That works out to around $550kwh, so McKinsey's estimate of cost comparability at around $250kwh effective battery cost at 70% DOD or $175kwh nominal sounds about right.

With the subsidy in purchase price and no tax on fuel then the Kangoo van should be profitable right now.

It is difficult to say on cars, as it depends which cars you compare it to, and, for instance, you can get a brand new Skoda Citigo for about the price of the battery in the Kangoo.

Roger Pham

Surprise surprise, there was no mentioning in the article about the characteristic of the battery as to total number of charge-discharge cycles. At the same cost per kWh of capacity, a battery with 3,000 cycles will cost a lot less (1/3) per kWh of electricity than a battery with 1,000 cycles.

My calculation as posted repeatly here in GCC has been that even at $350-400/kWh, LiFePO4 battery at 2,000- 3,000 cycles is now more than competitive with ICEV at $3.50/gallon US with grid electricity at $0.12/kWh. Energy cost of battery electricity can be 1/2 that of gasoline engine ICEV at the above parameters NOW, ALREADY!!!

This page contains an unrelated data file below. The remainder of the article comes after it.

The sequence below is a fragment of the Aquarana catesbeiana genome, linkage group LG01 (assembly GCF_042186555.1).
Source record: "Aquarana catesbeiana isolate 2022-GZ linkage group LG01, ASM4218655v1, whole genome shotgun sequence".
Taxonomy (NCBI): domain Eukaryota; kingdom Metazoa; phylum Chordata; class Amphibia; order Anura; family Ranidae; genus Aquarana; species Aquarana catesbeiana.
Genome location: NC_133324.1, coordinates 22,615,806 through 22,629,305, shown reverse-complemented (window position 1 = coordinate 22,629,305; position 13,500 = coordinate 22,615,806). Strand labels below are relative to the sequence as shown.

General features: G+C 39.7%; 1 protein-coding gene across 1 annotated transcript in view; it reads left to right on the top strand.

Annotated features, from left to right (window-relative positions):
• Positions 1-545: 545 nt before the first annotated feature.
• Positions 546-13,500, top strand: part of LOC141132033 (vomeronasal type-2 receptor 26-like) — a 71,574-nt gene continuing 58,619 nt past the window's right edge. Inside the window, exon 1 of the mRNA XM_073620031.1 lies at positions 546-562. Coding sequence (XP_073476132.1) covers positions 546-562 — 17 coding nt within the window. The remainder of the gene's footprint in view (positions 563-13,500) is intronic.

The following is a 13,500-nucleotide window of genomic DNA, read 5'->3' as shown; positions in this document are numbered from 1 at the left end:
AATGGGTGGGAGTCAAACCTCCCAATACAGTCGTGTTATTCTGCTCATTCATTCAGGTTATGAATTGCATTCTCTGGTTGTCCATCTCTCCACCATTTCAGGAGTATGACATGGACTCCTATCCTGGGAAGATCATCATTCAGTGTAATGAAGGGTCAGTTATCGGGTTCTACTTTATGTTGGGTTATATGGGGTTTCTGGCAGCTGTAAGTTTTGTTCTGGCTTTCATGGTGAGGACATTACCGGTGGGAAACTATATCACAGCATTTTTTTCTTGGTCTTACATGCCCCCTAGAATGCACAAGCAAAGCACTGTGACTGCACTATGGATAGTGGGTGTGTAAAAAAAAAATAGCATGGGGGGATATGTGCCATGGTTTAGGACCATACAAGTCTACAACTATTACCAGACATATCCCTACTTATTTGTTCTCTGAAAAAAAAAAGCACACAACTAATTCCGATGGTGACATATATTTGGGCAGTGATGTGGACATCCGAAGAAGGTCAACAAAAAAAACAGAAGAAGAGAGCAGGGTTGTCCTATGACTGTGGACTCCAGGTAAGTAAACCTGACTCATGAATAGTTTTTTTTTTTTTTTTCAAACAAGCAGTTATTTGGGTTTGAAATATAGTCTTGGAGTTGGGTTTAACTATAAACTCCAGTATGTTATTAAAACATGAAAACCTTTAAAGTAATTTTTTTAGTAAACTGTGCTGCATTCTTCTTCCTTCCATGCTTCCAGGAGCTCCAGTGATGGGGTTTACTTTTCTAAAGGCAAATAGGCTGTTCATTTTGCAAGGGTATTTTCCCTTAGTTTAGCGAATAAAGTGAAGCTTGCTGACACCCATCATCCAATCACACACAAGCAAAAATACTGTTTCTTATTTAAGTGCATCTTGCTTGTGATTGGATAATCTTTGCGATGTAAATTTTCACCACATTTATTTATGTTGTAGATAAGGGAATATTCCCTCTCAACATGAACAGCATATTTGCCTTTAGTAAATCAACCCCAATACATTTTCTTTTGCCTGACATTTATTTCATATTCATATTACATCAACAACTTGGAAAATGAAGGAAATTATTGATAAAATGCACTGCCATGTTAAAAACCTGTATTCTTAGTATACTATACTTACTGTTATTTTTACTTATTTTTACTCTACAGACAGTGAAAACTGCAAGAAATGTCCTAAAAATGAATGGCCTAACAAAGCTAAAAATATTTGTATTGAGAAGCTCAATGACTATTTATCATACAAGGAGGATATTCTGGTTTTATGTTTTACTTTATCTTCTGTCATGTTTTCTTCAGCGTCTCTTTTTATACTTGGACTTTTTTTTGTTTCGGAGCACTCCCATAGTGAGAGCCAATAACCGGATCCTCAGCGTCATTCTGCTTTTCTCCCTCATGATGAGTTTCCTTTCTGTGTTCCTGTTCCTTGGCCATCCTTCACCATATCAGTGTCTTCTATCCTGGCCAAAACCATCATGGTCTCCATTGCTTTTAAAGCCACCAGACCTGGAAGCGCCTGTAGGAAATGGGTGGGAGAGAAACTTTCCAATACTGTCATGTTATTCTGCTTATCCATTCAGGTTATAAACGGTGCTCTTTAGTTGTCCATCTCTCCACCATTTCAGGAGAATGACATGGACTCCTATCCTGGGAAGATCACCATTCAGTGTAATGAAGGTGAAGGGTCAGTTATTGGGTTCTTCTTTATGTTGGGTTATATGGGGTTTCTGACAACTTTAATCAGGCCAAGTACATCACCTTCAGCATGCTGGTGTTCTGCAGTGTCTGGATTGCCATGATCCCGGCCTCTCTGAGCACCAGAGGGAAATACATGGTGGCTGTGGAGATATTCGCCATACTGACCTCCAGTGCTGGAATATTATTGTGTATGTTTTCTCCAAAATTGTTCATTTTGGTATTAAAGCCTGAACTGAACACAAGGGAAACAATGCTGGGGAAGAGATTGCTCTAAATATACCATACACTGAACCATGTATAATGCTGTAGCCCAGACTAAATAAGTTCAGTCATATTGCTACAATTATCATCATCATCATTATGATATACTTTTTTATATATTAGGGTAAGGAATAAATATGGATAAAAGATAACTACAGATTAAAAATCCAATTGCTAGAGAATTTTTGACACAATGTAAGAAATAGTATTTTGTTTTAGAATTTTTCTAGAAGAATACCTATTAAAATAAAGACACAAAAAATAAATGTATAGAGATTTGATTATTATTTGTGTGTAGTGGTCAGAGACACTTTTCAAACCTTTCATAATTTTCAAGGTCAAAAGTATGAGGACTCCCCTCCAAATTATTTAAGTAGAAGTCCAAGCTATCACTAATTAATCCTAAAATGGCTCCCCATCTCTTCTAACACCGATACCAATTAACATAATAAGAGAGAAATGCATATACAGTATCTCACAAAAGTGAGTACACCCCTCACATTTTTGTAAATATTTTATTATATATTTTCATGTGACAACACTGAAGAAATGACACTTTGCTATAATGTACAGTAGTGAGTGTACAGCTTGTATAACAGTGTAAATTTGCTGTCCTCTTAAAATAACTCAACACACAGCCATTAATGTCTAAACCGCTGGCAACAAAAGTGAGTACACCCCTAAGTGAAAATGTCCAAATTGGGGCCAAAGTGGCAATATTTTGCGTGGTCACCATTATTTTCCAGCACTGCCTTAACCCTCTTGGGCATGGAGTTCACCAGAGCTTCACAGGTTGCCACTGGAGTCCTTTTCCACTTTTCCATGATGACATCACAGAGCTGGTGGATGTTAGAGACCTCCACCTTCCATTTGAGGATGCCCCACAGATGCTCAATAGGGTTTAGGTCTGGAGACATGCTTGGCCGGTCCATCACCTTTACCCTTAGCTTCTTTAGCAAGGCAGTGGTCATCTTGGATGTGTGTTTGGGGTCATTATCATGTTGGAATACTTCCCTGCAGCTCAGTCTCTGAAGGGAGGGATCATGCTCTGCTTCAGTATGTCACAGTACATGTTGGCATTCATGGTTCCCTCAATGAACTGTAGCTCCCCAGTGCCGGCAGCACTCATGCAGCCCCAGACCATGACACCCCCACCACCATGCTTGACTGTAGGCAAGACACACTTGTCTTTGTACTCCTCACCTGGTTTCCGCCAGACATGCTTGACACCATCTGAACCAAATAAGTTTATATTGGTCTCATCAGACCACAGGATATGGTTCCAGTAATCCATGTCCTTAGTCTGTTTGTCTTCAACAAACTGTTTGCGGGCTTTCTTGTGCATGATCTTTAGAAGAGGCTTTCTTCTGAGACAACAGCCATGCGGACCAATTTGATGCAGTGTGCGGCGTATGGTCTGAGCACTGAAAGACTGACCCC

Roger Pham

Cont. with above:
For a BEV with a LiFePO4 battery that cannot get charged 2,000-3,000 times in 10 years due to less-frequent use, the calendar life issue will not allow the owner to recoup the purchasing cost of the battery, so the cost per kWh of electricity will be much higher.

The solution is to use LiFePO4 battery in a PHEV instead, and use the heck out of it within 5-7 years, with 2000-3000 charging cycles, and replace with a new pack before calendar life issue will become a problem.


Three changes are required before EVs become (highway) competitive and common place:

1. 100+ Kwh lighter (200 Kg) batteries with 2000+ cycles

2. Cheaper EV batteries (below $150 KWh or so)

3. Very quick charge (5-minutes or so) public stations.